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Want to Lead Others? Know Thyself

by Elizabeth Hofheinz, M.P.H., M.Ed., January 9, 2020

Have all the best leaders undergone psychotherapy? Perhaps…or at the very least they think like Greg Mundis, M.D., an orthopedic spine surgeon at Scripps Health in San Diego.

“I am fond of quoting a master of leadership, John C. Maxwell, who said, “Leadership is influence, nothing more nothing less. Show you can lead a team to victory, and you will have shown you can positively influence your followers and organization.”

But how to regularly attain such heights? How to draw forth such actionable wisdom from those you lead?

Surgeon, know thyself…

“Most of us have a solid grasp of the workings of the medical community, but we must also drill down and focus on our own specific goals. We as physicians obtain a medical degree that in itself inherently designates us as leaders. Even if you are not a department chair, you are leading a team whether you have a small private practice or a large group practice.”

“In academic medicine you are leading on numerous levels; in committees, administrative duties, your research team, clinical practice, and the next generation of physicians (medical students, residents and fellows) and in local and national and international societies. There are multiple layers of leadership, all which point back to how well you yourself lead.”

Dr. Mundis, CEO of Global Spine Outreach (GSO), an organization devoted to assisting children with spinal deformities who lack access to spine care, notes, “What every standout leader has in common is that they have a deep, broad understanding of who they are. The fact is that the more comfortable you are with yourself the more effective you will be as a leader.”

“There are very real-life problems leaders can cause if they overcommit and underperform.  This is particularly true in medicine. There is a tendency to overcommit in an effort to advance science, innovate, educate or simply treat patients. My ten years in practice have taught me the delicate nature of leadership in orthopedics. Realizing that every opportunity has an associated cost is essential to understanding the limits of what you can accomplish.”

On a macro level, says Dr. Mundis, leading a practice isn’t too different from what it was years ago. “The funding and regulatory environments do change, but the constants are the people. This means that relationship and communication are the most critical. How do you become such an effective communicator that your entire team—nurses, physician assistants, everyone—has faith in your leadership?”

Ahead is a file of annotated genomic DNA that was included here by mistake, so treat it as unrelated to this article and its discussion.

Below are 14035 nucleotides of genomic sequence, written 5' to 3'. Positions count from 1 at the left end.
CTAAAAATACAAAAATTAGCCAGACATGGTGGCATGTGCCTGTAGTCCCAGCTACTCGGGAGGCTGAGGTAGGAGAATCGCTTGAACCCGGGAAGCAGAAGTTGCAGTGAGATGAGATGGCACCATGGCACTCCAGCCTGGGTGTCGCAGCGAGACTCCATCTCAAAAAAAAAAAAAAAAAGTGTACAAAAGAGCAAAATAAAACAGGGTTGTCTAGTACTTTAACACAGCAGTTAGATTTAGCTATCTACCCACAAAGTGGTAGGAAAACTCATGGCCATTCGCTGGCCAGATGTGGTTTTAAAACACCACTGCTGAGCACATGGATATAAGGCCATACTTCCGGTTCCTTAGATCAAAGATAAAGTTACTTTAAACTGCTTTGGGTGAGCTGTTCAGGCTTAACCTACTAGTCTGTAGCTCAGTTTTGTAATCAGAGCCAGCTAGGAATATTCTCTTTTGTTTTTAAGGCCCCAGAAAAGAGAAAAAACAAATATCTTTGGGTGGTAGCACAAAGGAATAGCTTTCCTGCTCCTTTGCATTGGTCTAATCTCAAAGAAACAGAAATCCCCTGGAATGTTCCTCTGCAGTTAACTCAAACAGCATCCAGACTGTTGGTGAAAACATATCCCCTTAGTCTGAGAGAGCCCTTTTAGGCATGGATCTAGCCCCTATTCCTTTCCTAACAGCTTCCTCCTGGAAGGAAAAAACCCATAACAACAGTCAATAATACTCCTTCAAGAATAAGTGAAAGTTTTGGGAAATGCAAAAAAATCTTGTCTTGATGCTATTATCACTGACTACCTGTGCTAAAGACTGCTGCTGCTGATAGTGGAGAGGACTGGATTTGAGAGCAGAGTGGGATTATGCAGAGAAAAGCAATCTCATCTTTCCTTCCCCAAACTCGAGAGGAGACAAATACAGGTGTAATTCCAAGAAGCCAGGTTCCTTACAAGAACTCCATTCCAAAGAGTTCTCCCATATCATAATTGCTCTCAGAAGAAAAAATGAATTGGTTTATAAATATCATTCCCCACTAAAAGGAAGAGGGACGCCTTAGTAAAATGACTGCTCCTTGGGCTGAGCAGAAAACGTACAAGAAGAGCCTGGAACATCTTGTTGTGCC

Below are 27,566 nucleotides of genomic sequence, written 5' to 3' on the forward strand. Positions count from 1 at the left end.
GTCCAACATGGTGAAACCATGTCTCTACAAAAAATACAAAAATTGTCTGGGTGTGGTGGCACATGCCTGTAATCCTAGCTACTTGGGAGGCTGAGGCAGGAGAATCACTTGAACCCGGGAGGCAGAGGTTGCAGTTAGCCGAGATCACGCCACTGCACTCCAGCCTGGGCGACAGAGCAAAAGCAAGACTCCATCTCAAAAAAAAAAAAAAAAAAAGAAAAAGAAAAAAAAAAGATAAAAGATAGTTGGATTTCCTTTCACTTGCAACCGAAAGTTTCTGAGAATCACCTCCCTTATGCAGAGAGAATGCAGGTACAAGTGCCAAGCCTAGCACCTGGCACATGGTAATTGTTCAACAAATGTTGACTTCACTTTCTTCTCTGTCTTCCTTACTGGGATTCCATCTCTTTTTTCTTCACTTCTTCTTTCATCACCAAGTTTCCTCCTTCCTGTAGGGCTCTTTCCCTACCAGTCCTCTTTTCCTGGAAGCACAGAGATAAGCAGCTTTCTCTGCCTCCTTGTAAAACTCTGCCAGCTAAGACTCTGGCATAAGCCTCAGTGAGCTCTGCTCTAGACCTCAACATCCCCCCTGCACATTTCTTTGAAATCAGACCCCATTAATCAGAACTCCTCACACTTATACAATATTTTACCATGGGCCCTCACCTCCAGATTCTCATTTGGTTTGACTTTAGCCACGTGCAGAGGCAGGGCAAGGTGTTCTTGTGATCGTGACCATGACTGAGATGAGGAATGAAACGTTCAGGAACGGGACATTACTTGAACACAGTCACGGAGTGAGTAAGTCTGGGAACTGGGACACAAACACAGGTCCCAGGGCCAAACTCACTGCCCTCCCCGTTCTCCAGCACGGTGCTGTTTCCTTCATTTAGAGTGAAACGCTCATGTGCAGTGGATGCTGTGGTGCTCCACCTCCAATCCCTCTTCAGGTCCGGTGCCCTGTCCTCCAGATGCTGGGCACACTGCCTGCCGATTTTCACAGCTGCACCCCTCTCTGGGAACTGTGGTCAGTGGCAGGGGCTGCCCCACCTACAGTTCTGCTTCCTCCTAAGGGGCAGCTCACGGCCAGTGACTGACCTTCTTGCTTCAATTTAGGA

Those being managed trust leaders who are involved.

Dr. Mundis: “In my practice we have regular staff meetings where we go through current wins and challenges and then troubleshoot them. We also troubleshoot larger scale (systems level) changes that need to happen. Both of those processes keep us ‘on mission.’”

But never be so driven to stay on track that you fail to hear the faintest utterances from someone in “the back row.” Dr. Mundis: “For goodness sake, talk less, listen more. Never make anyone on your team feel like his or her voice doesn’t matter. We as surgeons are looked upon to provide our opinions, but ours isn’t the only vantage point. And note that there is good data suggesting that people burn out in part because they feel that their opinions, i.e., they, do not matter. If you cannot sustain healthy relationships with your team then you cannot grow your practice, your surgical team, your research efforts or your academic involvement. Why? Because people will leave…and turnover will drastically set your goals back.

But what if you as a leader are struggling to be “heard” by the hospital? “Some will say, ‘I have voiced my concerns to the hospital administration, but no one is listening to me.’ My advice would be to commit to understanding who your administrators are—their nonwork lives, how they invest their time, their priorities, worldview, etc. If you can more clearly understand their perspective, then you can more effectively communicate your concerns and agenda. Sometimes there is a mismatch of professions…surgeons might automatically think that everyone around us shares the same world view as those of us with a medical background, but of course, this is not the case.”